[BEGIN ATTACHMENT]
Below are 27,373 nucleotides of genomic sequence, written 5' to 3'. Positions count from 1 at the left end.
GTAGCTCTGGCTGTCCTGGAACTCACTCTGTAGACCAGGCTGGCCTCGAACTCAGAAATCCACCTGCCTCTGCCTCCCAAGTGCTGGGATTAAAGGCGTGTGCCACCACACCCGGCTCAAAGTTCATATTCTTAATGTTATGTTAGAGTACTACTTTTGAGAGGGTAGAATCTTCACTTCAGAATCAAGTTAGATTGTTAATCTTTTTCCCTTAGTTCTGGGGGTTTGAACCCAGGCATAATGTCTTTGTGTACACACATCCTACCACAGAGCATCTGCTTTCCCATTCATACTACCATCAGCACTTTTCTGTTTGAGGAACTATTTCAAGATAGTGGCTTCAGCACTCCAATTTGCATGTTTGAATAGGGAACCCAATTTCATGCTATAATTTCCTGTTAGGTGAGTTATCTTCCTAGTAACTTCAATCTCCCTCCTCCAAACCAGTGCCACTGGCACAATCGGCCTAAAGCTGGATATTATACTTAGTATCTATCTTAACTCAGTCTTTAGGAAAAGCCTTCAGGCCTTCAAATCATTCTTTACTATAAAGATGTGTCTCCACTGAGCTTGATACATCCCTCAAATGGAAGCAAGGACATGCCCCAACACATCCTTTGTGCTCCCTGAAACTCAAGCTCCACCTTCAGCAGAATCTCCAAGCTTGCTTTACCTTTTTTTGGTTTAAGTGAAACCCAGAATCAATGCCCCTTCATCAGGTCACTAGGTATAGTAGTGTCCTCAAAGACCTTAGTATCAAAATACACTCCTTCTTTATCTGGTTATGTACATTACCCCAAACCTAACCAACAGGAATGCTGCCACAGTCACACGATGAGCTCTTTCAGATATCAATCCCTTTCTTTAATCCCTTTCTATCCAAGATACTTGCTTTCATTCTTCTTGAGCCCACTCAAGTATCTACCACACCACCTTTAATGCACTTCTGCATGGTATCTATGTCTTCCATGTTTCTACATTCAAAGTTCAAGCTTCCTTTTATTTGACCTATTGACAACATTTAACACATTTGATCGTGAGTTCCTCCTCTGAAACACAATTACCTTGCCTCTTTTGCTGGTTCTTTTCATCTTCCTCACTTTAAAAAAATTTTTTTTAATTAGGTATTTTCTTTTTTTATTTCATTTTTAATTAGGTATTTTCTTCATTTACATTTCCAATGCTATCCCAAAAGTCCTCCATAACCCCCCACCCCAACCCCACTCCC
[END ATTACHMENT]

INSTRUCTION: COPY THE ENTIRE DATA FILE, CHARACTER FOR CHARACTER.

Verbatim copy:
Below are 27,373 nucleotides of genomic sequence, written 5' to 3'. Positions count from 1 at the left end.
GTAGCTCTGGCTGTCCTGGAACTCACTCTGTAGACCAGGCTGGCCTCGAACTCAGAAATCCACCTGCCTCTGCCTCCCAAGTGCTGGGATTAAAGGCGTGTGCCACCACACCCGGCTCAAAGTTCATATTCTTAATGTTATGTTAGAGTACTACTTTTGAGAGGGTAGAATCTTCACTTCAGAATCAAGTTAGATTGTTAATCTTTTTCCCTTAGTTCTGGGGGTTTGAACCCAGGCATAATGTCTTTGTGTACACACATCCTACCACAGAGCATCTGCTTTCCCATTCATACTACCATCAGCACTTTTCTGTTTGAGGAACTATTTCAAGATAGTGGCTTCAGCACTCCAATTTGCATGTTTGAATAGGGAACCCAATTTCATGCTATAATTTCCTGTTAGGTGAGTTATCTTCCTAGTAACTTCAATCTCCCTCCTCCAAACCAGTGCCACTGGCACAATCGGCCTAAAGCTGGATATTATACTTAGTATCTATCTTAACTCAGTCTTTAGGAAAAGCCTTCAGGCCTTCAAATCATTCTTTACTATAAAGATGTGTCTCCACTGAGCTTGATACATCCCTCAAATGGAAGCAAGGACATGCCCCAACACATCCTTTGTGCTCCCTGAAACTCAAGCTCCACCTTCAGCAGAATCTCCAAGCTTGCTTTACCTTTTTTTGGTTTAAGTGAAACCCAGAATCAATGCCCCTTCATCAGGTCACTAGGTATAGTAGTGTCCTCAAAGACCTTAGTATCAAAATACACTCCTTCTTTATCTGGTTATGTACATTACCCCAAACCTAACCAACAGGAATGCTGCCACAGTCACACGATGAGCTCTTTCAGATATCAATCCCTTTCTTTAATCCCTTTCTATCCAAGATACTTGCTTTCATTCTTCTTGAGCCCACTCAAGTATCTACCACACCACCTTTAATGCACTTCTGCATGGTATCTATGTCTTCCATGTTTCTACATTCAAAGTTCAAGCTTCCTTTTATTTGACCTATTGACAACATTTAACACATTTGATCGTGAGTTCCTCCTCTGAAACACAATTACCTTGCCTCTTTTGCTGGTTCTTTTCATCTTCCTCACTTTAAAAAAATTTTTTTTAATTAGGTATTTTCTTTTTTTATTTCATTTTTAATTAGGTATTTTCTTCATTTACATTTCCAATGCTATCCCAAAAGTCCTCCATAACCCCCCACCCCAACCCCACTCCC